With MPC, individual researchers could add computing nodes to the cluster with the understanding that, in exchange for OIT providing environment and security, 25% of the computing capacity would be made available to the UCI research community.  In contrast, HPC uses advanced queuing and scheduling techniques developed by HPC system administrator Joseph Farran.  These techniques dynamically allow unused capacity in a given researcher’s segment of the cluster to be made available to others.  This results in a sustained use of over 90% of the massive computational capacity of the cluster.  Researchers interested in participating in HPC should contact Joseph Farran at x4-5551.

Technical specifications of the upgraded nodes include:

  • 64-core AMD CPUs providing an aggregate of over 2000 cores
  • 8 Nvidia GPUs (4 Tesla, 4 Fermi)
  • 8.8TB RAM
  • QDR Infiniband inter-node communication channel
  • 500TB storage in a Gluster distributed filesystem
  • GridEngine scheduler via 18 private/group queues and 9 free queues
  • CUDA development tools
  • licensed software including SAS, STATA, CLCBio, MATLAB, Mathematica
  • GNU, Intel and PGC compilers and Eclipse and Totalview debuggers

Broadcom Donations Support Research Computing

Cluster Computing

The Broadcom Corporation is a generous donor of computing equipment to UCI.  Following its contribution of hundreds of rack-mounted compute servers in 2007, two subsequent donations of compute servers and disk storage have benefited UCI and other UC campuses.

Among the service improvements the recent Broadcom contributions have made possible are research computing equipment for the Bren School of ICS, expansion of the space available for faculty and staff email storage (increased disk quotas), augmentation of the MPC and BDUC compute clusters available to all campus researchers, and an upcoming application server.  This will allow the use of a remote-access tool (e.g. Windows Terminal) to run research software (e.g. Matlab or SAS) remotely.  The server will be highlighted in a subsequent issue of IT News.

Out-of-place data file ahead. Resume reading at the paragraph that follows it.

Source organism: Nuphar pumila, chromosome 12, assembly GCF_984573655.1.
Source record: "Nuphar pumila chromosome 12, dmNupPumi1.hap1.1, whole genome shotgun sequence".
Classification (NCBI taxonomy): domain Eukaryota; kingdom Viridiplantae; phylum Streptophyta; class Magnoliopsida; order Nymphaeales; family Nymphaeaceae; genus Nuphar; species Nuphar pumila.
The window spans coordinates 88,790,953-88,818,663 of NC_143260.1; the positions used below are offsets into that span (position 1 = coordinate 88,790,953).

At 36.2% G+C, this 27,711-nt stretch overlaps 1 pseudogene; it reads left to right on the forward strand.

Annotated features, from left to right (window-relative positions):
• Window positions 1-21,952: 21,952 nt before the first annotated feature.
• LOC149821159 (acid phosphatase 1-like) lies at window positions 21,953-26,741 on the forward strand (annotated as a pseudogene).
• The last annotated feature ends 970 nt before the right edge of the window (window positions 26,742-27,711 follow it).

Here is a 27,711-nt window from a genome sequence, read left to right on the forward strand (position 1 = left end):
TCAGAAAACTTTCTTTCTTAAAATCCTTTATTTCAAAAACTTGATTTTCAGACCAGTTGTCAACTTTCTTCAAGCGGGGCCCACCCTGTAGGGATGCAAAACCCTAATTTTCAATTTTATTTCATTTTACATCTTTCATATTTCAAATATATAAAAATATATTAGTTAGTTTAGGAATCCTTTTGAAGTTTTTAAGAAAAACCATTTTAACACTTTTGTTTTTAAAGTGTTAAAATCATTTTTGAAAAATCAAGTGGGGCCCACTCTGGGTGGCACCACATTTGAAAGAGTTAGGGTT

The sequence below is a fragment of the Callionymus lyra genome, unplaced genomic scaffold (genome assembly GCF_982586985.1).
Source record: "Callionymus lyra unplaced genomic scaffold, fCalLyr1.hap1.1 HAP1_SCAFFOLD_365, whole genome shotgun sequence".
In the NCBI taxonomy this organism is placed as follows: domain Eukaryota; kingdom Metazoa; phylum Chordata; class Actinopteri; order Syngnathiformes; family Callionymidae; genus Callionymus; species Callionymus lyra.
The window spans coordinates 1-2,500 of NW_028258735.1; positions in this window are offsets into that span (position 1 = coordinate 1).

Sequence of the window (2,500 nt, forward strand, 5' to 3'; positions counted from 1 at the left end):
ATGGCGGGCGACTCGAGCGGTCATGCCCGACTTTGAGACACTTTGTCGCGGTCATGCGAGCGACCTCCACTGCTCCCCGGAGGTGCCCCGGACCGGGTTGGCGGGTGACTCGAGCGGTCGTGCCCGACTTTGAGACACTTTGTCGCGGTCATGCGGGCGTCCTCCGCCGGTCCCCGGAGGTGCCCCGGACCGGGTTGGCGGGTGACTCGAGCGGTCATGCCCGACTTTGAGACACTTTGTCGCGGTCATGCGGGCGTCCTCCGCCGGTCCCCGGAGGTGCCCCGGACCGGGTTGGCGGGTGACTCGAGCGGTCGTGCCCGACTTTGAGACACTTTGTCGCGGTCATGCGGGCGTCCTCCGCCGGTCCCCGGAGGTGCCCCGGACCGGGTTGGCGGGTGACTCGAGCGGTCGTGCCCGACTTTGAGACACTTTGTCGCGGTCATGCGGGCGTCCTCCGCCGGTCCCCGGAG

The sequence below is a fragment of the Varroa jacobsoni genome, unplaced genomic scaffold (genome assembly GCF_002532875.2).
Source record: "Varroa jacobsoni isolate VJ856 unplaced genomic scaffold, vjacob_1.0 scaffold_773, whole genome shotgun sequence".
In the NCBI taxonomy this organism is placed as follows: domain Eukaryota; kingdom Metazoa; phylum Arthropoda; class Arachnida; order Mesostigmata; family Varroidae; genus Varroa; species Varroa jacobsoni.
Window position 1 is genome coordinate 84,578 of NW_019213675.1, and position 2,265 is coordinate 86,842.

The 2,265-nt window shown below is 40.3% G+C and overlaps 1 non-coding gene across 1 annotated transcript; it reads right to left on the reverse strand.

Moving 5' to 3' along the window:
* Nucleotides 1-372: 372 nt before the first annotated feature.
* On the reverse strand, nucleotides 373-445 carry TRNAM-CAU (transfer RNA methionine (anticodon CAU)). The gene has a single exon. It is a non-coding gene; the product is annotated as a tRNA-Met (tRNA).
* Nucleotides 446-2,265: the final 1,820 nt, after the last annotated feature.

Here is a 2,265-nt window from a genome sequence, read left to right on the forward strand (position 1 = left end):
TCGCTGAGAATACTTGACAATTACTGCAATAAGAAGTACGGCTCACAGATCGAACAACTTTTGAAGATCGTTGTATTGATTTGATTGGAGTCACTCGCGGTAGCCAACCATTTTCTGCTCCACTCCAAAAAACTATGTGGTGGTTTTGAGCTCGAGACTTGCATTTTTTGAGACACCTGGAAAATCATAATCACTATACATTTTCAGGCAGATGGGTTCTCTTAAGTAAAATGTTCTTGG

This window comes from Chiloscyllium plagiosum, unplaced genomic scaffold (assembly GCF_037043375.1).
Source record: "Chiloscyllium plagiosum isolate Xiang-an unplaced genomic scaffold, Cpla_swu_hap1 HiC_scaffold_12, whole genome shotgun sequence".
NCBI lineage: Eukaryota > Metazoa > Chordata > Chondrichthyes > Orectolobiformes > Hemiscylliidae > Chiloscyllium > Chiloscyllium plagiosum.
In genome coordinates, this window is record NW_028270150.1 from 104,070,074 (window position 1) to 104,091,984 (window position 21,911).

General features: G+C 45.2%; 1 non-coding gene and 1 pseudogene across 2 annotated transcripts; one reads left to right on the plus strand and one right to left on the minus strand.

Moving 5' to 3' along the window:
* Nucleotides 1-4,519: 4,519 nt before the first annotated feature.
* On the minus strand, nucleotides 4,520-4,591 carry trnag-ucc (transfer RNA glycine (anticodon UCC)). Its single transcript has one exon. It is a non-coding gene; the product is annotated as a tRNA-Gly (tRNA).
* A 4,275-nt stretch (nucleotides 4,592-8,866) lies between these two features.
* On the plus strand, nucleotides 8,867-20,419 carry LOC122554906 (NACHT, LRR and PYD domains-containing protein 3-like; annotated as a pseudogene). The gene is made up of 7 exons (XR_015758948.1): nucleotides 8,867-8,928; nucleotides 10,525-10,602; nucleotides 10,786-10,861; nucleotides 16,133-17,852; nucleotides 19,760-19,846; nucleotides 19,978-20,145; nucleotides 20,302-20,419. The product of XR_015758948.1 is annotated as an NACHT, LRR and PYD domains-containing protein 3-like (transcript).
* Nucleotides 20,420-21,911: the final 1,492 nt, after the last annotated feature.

In these times of reduced state funding, Broadcom’s ongoing support of UCI is deeply appreciated.

ZotPortal: Online Resources for Students

ZotPortal

After an extensive campus-wide planning process, the student portal “ZotPortal” went live on April 27 of this year.  IAT-NACS worked with Student Affairs to design the high-reliability and high-performance system hardware, and provides ongoing network and system administration services, as well as housing elements of ZotPortal in separate data centers.

Through ZotPortal students can access academic and administrative information, connect to a Facebook account, subscribe to UCI campus news, student media and entertainment feeds, check UCI libraries catalogue and even search for people and campus web sites from one search box.

Students can arrange ZotPortal’s look and layout flexibly through a user-friendly drag-and-drop interface, subscribing to the particular information channels they want.

ZotPortal runs on hardware intended to provide maximal service continuity.  There are duplicate servers, connected through IAT’s DMRnet.  In the event one server becomes unavailable (say due to a power failure), the twin automatically assumes all portal activity.  Within each physical server are many CPUs, configured to provide a flexible group of virtual servers so that ZotPortal can support very large numbers of simultaneous requests.  Data is stored on a disk cluster configured with Sun’s ZFS (zettabyte file system) which provides both redundancy (data protection) and high performance parallel access.